Mark Berry December 10, 2016
If you’ve been using the free version of Malwarebytes 2 as an on-demand anti-virus scanner and you upgrade to version 3, you may be surprised by warnings that real-time protection is turned off:
It seems that Malwarebytes has discontinued the free-only version and now always starts with a 14-day trial of the Premium version. As explained on this page, after the trial expires, the program reverts to a manual scanner:
So if you want to play with the premium features like real-time protection, you can turn that on, or you can just ignore the popups for a couple weeks and you’ll be back to the manual scanner.
Malwarebytes has been a great second-chance scanner and the additional features in the Premium version may well be worth the subscription fee. This unexpected trial is causing some confusion though.More...
Mark Berry November 19, 2014
You may have heard of a resurgence of the CyptoLocker/CryptoWall ransmomware viruses. These make me nervous because they can actually encrypt the files on your drive, making them unreadable and unusable. The crooks then demand that you pay $500 – $1500 to recover your files. If you see a screen like this, your computer has probably been infected:More...
Mark Berry April 21, 2013
Tonight my mom was browsing her local utility’s web site when she got a popup “Message from webpage” that Microsoft Antivirus had found critical activity A “Microsoft Security Essentials Alert” was behind that.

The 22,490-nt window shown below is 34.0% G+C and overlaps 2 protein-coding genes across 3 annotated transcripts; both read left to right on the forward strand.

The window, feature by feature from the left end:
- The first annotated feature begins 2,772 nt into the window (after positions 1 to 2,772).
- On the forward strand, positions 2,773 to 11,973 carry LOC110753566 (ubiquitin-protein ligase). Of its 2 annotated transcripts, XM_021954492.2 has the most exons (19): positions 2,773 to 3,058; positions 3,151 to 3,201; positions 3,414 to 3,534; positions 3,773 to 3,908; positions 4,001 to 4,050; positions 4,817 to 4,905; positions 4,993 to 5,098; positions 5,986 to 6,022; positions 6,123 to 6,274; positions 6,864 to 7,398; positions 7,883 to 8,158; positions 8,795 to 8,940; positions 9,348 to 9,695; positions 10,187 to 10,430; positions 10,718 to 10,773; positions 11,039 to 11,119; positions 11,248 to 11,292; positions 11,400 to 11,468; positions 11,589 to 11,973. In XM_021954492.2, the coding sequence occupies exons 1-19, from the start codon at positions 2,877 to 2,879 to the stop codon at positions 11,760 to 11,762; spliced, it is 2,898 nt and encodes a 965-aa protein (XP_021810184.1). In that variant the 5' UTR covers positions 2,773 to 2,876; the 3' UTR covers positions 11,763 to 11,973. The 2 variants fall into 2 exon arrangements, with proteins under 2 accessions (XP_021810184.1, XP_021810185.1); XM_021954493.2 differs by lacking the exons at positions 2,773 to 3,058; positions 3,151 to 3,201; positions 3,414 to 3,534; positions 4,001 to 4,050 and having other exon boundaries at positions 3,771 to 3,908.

My smart mom put down the mouse, picked up the phone, and called me. When I connected remotely, I found this screen:
Mark Berry April 8, 2013
I don’t come across Secure MIME (S/MIME) signed emails very often so I thought it might be interesting to post a few screenshots of what happens when you receive a signed email.More...
Mark Berry December 4, 2012
It seems that fake notification emails from social networking sites are the #1 way that spammers and virus writers try to lure you to their sites. Here’s an example of a fake Facebook notification email and how to tell:More...
Mark Berry August 2, 2012
Got a pretty realistic-looking AT&T billing notice this morning. So how to tell it’s phony? Well beside the fact that I’ve never had a $634 phone bill, all you have to do (if you’re using Outlook) is hover the mouse over various links in the email and you’ll see that they do not point to AT&T sites.
Don’t click on the links, and don’t right-click to download pictures.
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